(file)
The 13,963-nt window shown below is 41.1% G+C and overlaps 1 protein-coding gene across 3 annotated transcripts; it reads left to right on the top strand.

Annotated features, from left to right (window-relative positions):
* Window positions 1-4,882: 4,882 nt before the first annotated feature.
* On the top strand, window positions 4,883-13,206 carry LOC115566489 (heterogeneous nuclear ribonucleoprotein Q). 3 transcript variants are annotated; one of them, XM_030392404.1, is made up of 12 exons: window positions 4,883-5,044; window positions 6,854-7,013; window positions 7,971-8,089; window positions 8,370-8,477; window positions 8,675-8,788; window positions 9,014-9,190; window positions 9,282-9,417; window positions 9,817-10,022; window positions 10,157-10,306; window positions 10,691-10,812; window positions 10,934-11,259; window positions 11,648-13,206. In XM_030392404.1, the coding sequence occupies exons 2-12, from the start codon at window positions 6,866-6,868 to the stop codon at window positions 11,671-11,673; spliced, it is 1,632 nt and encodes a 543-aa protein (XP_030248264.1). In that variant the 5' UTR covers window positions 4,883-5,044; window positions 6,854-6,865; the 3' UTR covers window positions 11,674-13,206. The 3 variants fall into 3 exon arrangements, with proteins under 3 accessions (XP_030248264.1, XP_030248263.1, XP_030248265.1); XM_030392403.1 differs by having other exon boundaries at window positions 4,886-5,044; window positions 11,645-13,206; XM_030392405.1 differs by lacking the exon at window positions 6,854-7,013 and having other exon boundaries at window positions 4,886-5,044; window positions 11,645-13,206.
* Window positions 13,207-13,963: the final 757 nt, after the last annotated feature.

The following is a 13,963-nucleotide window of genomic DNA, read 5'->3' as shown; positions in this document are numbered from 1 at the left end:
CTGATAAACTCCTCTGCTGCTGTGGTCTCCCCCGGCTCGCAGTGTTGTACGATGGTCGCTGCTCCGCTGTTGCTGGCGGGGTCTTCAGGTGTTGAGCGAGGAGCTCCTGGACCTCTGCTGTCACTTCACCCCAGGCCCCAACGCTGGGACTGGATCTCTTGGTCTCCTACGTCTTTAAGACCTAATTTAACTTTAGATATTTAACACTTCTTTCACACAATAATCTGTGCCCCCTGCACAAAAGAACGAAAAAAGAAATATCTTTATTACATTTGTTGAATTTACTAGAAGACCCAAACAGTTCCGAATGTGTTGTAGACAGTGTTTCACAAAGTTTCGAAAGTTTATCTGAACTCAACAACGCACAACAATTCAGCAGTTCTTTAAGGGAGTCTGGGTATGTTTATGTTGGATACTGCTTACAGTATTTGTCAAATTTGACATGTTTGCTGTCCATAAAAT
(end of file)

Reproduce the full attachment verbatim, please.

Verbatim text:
The 13,963-nt window shown below is 41.1% G+C and overlaps 1 protein-coding gene across 3 annotated transcripts; it reads left to right on the top strand.

Annotated features, from left to right (window-relative positions):
* Window positions 1-4,882: 4,882 nt before the first annotated feature.
* On the top strand, window positions 4,883-13,206 carry LOC115566489 (heterogeneous nuclear ribonucleoprotein Q). 3 transcript variants are annotated; one of them, XM_030392404.1, is made up of 12 exons: window positions 4,883-5,044; window positions 6,854-7,013; window positions 7,971-8,089; window positions 8,370-8,477; window positions 8,675-8,788; window positions 9,014-9,190; window positions 9,282-9,417; window positions 9,817-10,022; window positions 10,157-10,306; window positions 10,691-10,812; window positions 10,934-11,259; window positions 11,648-13,206. In XM_030392404.1, the coding sequence occupies exons 2-12, from the start codon at window positions 6,866-6,868 to the stop codon at window positions 11,671-11,673; spliced, it is 1,632 nt and encodes a 543-aa protein (XP_030248264.1). In that variant the 5' UTR covers window positions 4,883-5,044; window positions 6,854-6,865; the 3' UTR covers window positions 11,674-13,206. The 3 variants fall into 3 exon arrangements, with proteins under 3 accessions (XP_030248264.1, XP_030248263.1, XP_030248265.1); XM_030392403.1 differs by having other exon boundaries at window positions 4,886-5,044; window positions 11,645-13,206; XM_030392405.1 differs by lacking the exon at window positions 6,854-7,013 and having other exon boundaries at window positions 4,886-5,044; window positions 11,645-13,206.
* Window positions 13,207-13,963: the final 757 nt, after the last annotated feature.

The following is a 13,963-nucleotide window of genomic DNA, read 5'->3' as shown; positions in this document are numbered from 1 at the left end:
CTGATAAACTCCTCTGCTGCTGTGGTCTCCCCCGGCTCGCAGTGTTGTACGATGGTCGCTGCTCCGCTGTTGCTGGCGGGGTCTTCAGGTGTTGAGCGAGGAGCTCCTGGACCTCTGCTGTCACTTCACCCCAGGCCCCAACGCTGGGACTGGATCTCTTGGTCTCCTACGTCTTTAAGACCTAATTTAACTTTAGATATTTAACACTTCTTTCACACAATAATCTGTGCCCCCTGCACAAAAGAACGAAAAAAGAAATATCTTTATTACATTTGTTGAATTTACTAGAAGACCCAAACAGTTCCGAATGTGTTGTAGACAGTGTTTCACAAAGTTTCGAAAGTTTATCTGAACTCAACAACGCACAACAATTCAGCAGTTCTTTAAGGGAGTCTGGGTATGTTTATGTTGGATACTGCTTACAGTATTTGTCAAATTTGACATGTTTGCTGTCCATAAAAT